15 March 2012


I'm a microbiologist. But I had made neither cheese nor sauerkraut in my home (until recently). No home microbiology (save wine and mead fermentations) have occurred in my home. During the day, I'm working my butt off to develop a rapid, sensitive, diagnostic test for Listeria contamination in food. Listeria is a deadly pathogen that can contaminate all kinds of food, but is most commonly associated with contaminated, unpasteurized dairy products. Given that I study food-poisoning, I'm rather more cautious in that area than most families.

It turns out, sauerkraut production is pretty toxic to to many food pathogens. Sauerkraut production is basically making an environment that makes Lactobacillus bacteria happy. If the salt concentration is high, and the environment is anaerobic, Lactobacillus will happily grow and piss out large amounts of lactic acid. Lactic acid is particularly toxic to non-lactic acid bacteria, translocating into the cell and dropping the pH of the cell in a way that many other acids don't. It's an excellent preservative. And it makes cabbage taste delicious. So win, win!

I used a sauerkraut recipe developed from a couple of online sources, and a brine developed from Charcuterie.

You'll need one piece of specialized equipment. An inert container (i.e., not plastic or metal). Either a glass (not a good idea, you might break it) or stoneware crock, and an inert item to cover it. I used a tight-fitting stoneware plate.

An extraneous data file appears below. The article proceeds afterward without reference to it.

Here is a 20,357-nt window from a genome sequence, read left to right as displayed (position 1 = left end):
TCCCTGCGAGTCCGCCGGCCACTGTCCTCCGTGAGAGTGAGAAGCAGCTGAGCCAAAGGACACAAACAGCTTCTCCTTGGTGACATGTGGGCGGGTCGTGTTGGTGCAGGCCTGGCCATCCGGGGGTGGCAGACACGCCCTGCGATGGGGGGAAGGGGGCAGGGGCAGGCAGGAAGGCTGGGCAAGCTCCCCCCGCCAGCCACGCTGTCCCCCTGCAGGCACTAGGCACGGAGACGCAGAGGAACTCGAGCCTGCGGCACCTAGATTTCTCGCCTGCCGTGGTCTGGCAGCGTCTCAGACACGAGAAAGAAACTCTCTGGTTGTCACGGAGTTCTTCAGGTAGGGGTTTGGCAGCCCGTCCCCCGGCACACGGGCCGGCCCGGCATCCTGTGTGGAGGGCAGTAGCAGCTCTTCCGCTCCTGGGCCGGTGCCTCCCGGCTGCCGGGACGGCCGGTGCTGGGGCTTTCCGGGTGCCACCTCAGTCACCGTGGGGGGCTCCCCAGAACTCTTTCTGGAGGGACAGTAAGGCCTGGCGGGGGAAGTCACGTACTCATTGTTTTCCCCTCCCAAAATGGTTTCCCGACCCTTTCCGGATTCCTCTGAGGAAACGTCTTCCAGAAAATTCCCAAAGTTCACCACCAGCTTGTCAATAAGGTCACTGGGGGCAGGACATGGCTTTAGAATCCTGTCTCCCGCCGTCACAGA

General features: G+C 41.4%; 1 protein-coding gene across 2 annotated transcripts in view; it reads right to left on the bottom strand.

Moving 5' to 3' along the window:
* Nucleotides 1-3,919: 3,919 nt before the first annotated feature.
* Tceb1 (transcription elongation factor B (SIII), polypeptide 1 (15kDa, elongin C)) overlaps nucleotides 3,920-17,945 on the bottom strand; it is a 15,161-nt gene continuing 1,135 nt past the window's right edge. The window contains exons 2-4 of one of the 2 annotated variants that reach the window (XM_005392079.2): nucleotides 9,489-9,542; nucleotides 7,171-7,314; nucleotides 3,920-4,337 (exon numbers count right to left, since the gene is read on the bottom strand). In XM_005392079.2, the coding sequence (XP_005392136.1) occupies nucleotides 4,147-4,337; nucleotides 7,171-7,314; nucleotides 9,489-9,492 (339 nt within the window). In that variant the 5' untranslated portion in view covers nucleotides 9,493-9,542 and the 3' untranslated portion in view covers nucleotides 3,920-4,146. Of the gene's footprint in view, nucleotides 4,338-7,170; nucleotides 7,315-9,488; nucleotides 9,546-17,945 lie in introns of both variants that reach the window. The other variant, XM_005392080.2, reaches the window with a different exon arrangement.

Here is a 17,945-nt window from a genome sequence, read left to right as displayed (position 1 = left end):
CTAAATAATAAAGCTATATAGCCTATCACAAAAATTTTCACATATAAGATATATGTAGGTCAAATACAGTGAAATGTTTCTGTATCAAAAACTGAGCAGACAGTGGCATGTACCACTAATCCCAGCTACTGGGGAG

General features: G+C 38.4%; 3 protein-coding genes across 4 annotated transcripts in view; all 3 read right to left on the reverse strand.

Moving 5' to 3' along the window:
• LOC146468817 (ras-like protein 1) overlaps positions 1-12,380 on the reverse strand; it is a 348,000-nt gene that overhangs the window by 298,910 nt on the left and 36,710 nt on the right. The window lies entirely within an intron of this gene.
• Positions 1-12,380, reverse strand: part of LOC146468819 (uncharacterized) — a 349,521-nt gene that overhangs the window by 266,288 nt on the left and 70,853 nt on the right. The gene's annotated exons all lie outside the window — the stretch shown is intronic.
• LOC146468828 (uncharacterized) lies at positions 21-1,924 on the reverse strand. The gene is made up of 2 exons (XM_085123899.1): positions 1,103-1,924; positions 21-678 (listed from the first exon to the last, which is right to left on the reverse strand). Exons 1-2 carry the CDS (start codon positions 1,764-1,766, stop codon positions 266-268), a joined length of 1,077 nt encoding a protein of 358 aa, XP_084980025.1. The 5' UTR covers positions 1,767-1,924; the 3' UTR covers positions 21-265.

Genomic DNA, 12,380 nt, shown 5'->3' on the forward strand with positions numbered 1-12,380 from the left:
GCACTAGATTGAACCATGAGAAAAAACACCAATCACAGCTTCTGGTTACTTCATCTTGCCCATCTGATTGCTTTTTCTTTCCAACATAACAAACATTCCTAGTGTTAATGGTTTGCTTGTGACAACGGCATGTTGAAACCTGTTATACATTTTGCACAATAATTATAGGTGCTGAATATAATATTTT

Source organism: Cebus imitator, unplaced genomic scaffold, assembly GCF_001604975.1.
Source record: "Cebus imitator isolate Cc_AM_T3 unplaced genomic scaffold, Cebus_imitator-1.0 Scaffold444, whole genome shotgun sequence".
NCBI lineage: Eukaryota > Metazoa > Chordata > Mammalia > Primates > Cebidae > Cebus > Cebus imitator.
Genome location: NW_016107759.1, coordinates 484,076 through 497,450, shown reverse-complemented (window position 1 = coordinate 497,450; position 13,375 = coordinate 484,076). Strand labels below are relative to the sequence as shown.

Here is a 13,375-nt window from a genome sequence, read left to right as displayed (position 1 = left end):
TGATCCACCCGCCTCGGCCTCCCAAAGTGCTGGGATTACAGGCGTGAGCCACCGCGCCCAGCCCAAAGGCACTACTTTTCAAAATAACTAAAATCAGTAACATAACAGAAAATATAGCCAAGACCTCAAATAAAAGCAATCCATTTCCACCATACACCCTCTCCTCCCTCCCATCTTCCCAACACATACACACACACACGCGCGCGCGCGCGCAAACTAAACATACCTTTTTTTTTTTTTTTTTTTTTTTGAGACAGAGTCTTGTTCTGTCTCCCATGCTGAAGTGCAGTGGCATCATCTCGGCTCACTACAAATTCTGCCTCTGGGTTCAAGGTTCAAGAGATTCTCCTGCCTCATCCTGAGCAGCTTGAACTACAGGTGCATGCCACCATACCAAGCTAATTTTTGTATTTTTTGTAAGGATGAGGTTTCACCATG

~ 2 lb cabbage (1 cabbage)
10 juniper berries
1 tsp caraway seeds
1 tsp yellow mustard seeds
1 tbsp sea salt
Chop the cabbage finely.

Shredded cabbage

Mix with the salt, and pack it into the crockpot tightly.

Shredded cabbage

Sprinkle the herbs on top. Place your tight-fitting lid on top, and put something heavy on it. I used a 1 liter water bottle, and pushed down on it to squish the cabbage. This is important. The salt will draw out the water in the cabbage (pretty quickly, as it turns out - 4 hours after I mixed the cabbage and salt, water had filled up to the top). On top of the water bottle, I placed a tea towel, to keep out bugs and dust.

Every day, push down on the cabbage to squeeze out any air. Should it look like the water level is receding, top up with brine to keep all the cabbage submerged (to keep it anaerobic). Brine consists of:
1 cup water
1 tsp salt
Now you wait. Keep the sauerkraut cool, but not cold. The temperature in our house has ranged from 12°C to 20°C. At the end of the first day, there was a lot of water. By the end of day 5, that water was fizzing (that's carbon dioxide being produced as part of the fermentation of the sugars in the cabbage - the other byproduct of that is lactic acid). And at a week, the brine turned cloudy.


The cloudiness is the lactic acid bacteria themselves, present in high numbers.

By the end of two weeks, the fizzing had slowed, the cabbage had softened, and the cabbage had a faint smell to it. I've scooped out about ¼ of it.


It has a more serious crunch to it than commercially sold sauerkraut, but the acid is definitely there. It's both subtler and more complex than a canned sauerkraut. And, in a big win, the first sauerkraut that Mrs. Dude actually enjoyed. She liked it!

I served it with bratwurst on a bun. The acid and crunch go particularly well with the fat and smoke from the bratwurst. Delicious!


This is a big win. You should make it at home. It's easy and requires little effort. Just patience, and a 30 seconds of diligence each day.

EDIT: Mar 19, 2012. Week 3, the kraut is more acidic and brighter than before. It continues to improve!


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